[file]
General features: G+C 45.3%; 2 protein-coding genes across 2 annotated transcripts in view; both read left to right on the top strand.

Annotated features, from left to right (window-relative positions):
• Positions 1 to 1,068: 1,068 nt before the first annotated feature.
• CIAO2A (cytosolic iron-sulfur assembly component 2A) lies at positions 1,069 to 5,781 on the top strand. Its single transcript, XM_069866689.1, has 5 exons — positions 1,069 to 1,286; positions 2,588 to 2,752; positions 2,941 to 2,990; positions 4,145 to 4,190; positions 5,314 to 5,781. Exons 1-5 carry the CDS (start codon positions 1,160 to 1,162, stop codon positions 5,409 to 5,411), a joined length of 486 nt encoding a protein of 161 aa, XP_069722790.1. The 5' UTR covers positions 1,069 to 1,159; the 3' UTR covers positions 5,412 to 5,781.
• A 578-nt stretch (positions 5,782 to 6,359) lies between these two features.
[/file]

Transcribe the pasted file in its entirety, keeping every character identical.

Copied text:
General features: G+C 45.3%; 2 protein-coding genes across 2 annotated transcripts in view; both read left to right on the top strand.

Annotated features, from left to right (window-relative positions):
• Positions 1 to 1,068: 1,068 nt before the first annotated feature.
• CIAO2A (cytosolic iron-sulfur assembly component 2A) lies at positions 1,069 to 5,781 on the top strand. Its single transcript, XM_069866689.1, has 5 exons — positions 1,069 to 1,286; positions 2,588 to 2,752; positions 2,941 to 2,990; positions 4,145 to 4,190; positions 5,314 to 5,781. Exons 1-5 carry the CDS (start codon positions 1,160 to 1,162, stop codon positions 5,409 to 5,411), a joined length of 486 nt encoding a protein of 161 aa, XP_069722790.1. The 5' UTR covers positions 1,069 to 1,159; the 3' UTR covers positions 5,412 to 5,781.
• A 578-nt stretch (positions 5,782 to 6,359) lies between these two features.